January 6, 2006
Abramoff plea raises questions about ex-Ney aide
By Paul M. Krawzak
Copley News Service
WASHINGTON - A former top aide to Rep. Bob Ney, R-Heath, may have lobbied the Ohio lawmaker and members of his staff in violation of a federal law as part of an effort to reopen an Indian casino, court documents and e-mails suggest.
Neil Volz, who left Ney’s employ in February 2002 to become a lobbyist, is among a score of current or former government officials and lawmakers — including Ney — who are under investigation in a broad federal probe of bribery and corruption in Congress and the executive branch.
Volz is referred to in a description of a corruption scheme in a plea agreement signed by onetime super-lobbyist Jack Abramoff, who pleaded guilty to fraud, bribery and tax evasion earlier this week.
Abramoff and his partner, Michael Scanlon, have admitted to defrauding several Indian tribe clients of tens of millions of dollars in lobbying fees, among other crimes they pleaded guilty to in the scandal.
Identifying Volz only as “Staffer B,” the Abramoff plea agreement suggests he may have lobbied Ney, members of his congressional staff and the House Administration Committee only one month after leaving a staff position on Ney’s committee — far short of the one-year cooling off period required by law.
Ney has been chairman of the Administration Committee since 2001.
When Volz joined Abramoff as a lobbyist at the Greenberg Traurig law firm in early 2002, Abramoff and Scanlon were laboring to get an El Paso casino owned by the Tigua Indians reopened after Texas authorities had shut it down.
Ney agreed to insert a provision to reopen the casino in an election reform bill he was pushing through Congress.
Although Volz was allowed to lobby the vast majority of lawmakers on the Tigua issue and other matters, a so-called “revolving door” statute barred him from lobbying Ney or his staff, or the Administration Committee where Volz had served as staff director, for one year.
The 1989 law is meant to prevent former lawmakers and their staff from using their former positions to exert improper influence.
Guidelines issued by the House Ethics Committee state that a lobbyist covered by the ban, such as Volz, may not “knowingly communicate with or appear before his or her former employing office or committee, with the intent to influence, on behalf of any other person, the official actions of a member, officer or employee in such office or on such committee.”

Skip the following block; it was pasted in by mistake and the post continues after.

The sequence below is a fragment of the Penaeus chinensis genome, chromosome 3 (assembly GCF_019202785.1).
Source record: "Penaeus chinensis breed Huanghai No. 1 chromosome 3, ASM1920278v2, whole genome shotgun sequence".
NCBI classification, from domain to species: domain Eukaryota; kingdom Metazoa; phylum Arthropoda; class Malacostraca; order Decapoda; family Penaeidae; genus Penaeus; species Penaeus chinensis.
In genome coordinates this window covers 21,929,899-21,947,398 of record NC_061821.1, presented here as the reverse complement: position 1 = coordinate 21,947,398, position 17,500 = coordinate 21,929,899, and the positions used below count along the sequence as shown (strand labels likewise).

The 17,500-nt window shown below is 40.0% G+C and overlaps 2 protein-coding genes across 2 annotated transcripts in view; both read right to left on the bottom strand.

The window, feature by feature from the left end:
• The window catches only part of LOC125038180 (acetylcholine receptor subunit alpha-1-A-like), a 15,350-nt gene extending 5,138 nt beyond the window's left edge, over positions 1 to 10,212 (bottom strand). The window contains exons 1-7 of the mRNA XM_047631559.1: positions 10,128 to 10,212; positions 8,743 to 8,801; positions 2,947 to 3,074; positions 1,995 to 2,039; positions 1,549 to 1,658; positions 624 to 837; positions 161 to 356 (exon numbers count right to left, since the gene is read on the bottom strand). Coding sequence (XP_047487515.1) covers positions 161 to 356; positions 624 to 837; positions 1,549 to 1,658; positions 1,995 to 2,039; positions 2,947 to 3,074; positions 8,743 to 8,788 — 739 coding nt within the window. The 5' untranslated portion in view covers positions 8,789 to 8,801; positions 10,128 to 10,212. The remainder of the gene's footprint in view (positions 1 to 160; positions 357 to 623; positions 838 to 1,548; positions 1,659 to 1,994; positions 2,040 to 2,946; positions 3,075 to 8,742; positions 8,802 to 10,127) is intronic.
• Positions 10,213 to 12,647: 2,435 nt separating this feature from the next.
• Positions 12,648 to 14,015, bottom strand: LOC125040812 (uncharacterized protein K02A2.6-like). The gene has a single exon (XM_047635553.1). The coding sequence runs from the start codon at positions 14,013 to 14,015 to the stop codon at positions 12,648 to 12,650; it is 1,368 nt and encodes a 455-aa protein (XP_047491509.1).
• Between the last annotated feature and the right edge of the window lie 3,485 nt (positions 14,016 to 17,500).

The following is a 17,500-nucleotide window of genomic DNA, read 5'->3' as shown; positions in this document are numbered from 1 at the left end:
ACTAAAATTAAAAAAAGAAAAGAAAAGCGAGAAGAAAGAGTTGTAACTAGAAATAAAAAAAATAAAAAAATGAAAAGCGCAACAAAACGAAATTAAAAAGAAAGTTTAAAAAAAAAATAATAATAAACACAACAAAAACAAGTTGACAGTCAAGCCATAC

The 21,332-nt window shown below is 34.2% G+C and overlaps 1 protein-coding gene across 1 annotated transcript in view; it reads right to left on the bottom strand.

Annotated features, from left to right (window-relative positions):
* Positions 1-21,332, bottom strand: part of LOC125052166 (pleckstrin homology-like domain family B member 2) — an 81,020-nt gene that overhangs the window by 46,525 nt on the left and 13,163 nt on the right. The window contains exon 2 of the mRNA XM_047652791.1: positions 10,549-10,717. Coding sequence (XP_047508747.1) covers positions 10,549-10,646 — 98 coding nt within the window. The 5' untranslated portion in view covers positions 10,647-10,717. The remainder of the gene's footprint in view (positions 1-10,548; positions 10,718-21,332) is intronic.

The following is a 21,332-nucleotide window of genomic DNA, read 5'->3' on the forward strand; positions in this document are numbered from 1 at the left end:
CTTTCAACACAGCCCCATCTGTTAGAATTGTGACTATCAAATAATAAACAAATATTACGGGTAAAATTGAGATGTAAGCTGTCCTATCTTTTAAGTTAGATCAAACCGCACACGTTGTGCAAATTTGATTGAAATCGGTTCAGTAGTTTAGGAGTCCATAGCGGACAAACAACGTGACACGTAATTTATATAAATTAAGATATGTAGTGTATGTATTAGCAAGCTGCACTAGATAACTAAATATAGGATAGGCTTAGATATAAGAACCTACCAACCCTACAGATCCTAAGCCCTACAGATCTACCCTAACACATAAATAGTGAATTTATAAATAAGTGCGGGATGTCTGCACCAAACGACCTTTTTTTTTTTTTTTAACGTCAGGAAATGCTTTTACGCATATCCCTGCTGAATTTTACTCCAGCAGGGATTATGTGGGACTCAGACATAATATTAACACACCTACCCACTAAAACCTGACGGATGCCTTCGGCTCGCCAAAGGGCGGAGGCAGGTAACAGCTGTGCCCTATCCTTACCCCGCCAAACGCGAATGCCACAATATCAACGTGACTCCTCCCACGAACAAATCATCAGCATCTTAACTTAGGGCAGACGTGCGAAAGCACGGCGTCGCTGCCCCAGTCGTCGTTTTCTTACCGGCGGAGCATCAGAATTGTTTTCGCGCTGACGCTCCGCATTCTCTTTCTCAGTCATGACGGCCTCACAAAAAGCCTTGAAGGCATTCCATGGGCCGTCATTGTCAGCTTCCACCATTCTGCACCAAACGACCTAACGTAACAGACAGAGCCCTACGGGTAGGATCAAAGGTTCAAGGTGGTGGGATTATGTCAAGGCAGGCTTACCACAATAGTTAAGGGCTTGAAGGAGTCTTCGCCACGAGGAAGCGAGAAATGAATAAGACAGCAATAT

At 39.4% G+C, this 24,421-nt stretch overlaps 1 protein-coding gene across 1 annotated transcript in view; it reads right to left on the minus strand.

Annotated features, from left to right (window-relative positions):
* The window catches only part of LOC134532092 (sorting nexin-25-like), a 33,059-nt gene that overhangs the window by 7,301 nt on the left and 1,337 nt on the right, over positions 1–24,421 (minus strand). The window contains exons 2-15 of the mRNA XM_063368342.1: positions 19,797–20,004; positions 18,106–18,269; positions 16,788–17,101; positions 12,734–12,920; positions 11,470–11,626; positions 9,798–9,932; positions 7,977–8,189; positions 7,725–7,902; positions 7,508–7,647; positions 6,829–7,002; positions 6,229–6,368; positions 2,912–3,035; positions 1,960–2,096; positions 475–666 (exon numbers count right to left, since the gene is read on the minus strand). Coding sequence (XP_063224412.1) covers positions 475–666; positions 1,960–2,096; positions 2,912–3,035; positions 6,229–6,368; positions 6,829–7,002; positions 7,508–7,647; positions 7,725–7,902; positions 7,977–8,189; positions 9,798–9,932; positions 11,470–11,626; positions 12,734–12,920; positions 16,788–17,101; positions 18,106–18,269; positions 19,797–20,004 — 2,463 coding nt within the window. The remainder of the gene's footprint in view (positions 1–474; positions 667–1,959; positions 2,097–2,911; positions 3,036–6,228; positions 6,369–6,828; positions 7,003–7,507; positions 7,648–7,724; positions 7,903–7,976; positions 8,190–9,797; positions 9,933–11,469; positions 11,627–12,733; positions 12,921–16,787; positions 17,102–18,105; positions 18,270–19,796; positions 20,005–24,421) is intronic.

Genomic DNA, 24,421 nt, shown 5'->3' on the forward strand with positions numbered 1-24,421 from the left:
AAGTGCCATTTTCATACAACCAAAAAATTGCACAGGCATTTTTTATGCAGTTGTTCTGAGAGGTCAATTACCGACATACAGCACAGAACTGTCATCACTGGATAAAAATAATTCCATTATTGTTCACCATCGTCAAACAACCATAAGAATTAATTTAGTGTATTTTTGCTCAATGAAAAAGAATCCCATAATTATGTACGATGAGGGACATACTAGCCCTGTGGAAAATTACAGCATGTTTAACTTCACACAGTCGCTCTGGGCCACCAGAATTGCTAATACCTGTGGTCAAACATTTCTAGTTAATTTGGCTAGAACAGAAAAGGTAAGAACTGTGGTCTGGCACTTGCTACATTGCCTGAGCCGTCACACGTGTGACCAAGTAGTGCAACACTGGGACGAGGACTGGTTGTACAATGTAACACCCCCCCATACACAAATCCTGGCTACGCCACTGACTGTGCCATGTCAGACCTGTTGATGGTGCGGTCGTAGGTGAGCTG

The Abramoff plea agreement says Volz contacted Ney, his staff and the committee beginning in March 2002, just a month after leaving Ney’s office.
Abramoff “intended” that Volz communicate with Ney, his staff and committee staff “for the purpose of influencing official action on behalf of Abramoff’s and Staffer B’s (Volz’s) clients,” says the document, which was signed by Abramoff.
Volz and his attorney did not return phone calls seeking an interview. Ney also declined to comment.
Although the Abramoff plea agreement provides few details, e-mails obtained by Copley News Service but not released to the public shed light on Volz’s activities and show Abramoff was concerned they could be perceived as illegal.
In several e-mails he sent to Abramoff, Volz discussed the negotiations taking place to reach a compromise on the elections bill. Ney, who was co-chairman of the negotiating committee along with Sen. Christopher Dodd, D-Conn., had agreed to put language to reopen the casino in the bill.
“Bob and his whole election reform team are all over the world right now, so negotiations are not going on this week,” Volz wrote on May 30, 2002. “But here is what I have gotten in terms of the latest information,” the e-mail continued before laying out the negotiating timetable.
In a June 3 e-mail, Volz told Abramoff that “winks and nods have taken place between the congressman and the senator on this issue. Agreement is there and staff who know are not talking because that is what they have been told, and because staff actually negotiating should not know, because neither side wants this involved in negotiations.”
Abramoff expressed concern that Volz’s actions could be misinterpreted as illegal in a communication with Marc Schwartz, a Tigua representative whom Abramoff kept apprised of his lobbying efforts.
“I would prefer that you don’t share this e-mail, since Neil is not directly lobbying the committee (since he was COS only a few months ago and has a lobbying ban for one year), but can still get us info,” Abramoff wrote in a May 30 update. “I just don’t want it out that he is in the process since the press could mangle that if it ever came out in the wash.”
“COS” refers to Volz’s previous position as chief of staff for Ney.
The Department of Justice has declined to discuss its interpretation or enforcement of the one-year lobbying restriction.
But Craig Holman, a lobbyist for Public Action’s Congress Watch, a government watchdog group, said no former lawmaker has ever been prosecuted for violating the ban.
He also doubts that any former staff member has been prosecuted, he said.